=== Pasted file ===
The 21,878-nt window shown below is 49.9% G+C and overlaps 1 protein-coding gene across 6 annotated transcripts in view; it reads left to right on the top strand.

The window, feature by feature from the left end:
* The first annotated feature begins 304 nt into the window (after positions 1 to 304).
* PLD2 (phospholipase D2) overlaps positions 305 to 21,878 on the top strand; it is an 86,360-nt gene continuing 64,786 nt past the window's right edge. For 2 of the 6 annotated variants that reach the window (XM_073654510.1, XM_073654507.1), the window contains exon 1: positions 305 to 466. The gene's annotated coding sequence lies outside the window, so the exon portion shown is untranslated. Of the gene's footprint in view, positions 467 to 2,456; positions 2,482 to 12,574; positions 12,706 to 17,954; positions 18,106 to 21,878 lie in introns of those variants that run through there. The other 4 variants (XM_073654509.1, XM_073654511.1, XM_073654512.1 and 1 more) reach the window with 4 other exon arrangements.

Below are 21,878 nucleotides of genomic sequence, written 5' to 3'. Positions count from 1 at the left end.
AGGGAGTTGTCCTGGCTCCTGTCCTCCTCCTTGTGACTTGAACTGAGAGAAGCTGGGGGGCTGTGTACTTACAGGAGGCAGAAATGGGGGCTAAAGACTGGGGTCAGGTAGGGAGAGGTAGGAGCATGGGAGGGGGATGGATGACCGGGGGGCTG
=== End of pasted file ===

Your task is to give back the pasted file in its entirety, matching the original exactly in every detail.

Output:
The 21,878-nt window shown below is 49.9% G+C and overlaps 1 protein-coding gene across 6 annotated transcripts in view; it reads left to right on the top strand.

The window, feature by feature from the left end:
* The first annotated feature begins 304 nt into the window (after positions 1 to 304).
* PLD2 (phospholipase D2) overlaps positions 305 to 21,878 on the top strand; it is an 86,360-nt gene continuing 64,786 nt past the window's right edge. For 2 of the 6 annotated variants that reach the window (XM_073654510.1, XM_073654507.1), the window contains exon 1: positions 305 to 466. The gene's annotated coding sequence lies outside the window, so the exon portion shown is untranslated. Of the gene's footprint in view, positions 467 to 2,456; positions 2,482 to 12,574; positions 12,706 to 17,954; positions 18,106 to 21,878 lie in introns of those variants that run through there. The other 4 variants (XM_073654509.1, XM_073654511.1, XM_073654512.1 and 1 more) reach the window with 4 other exon arrangements.

Below are 21,878 nucleotides of genomic sequence, written 5' to 3'. Positions count from 1 at the left end.
AGGGAGTTGTCCTGGCTCCTGTCCTCCTCCTTGTGACTTGAACTGAGAGAAGCTGGGGGGCTGTGTACTTACAGGAGGCAGAAATGGGGGCTAAAGACTGGGGTCAGGTAGGGAGAGGTAGGAGCATGGGAGGGGGATGGATGACCGGGGGGCTG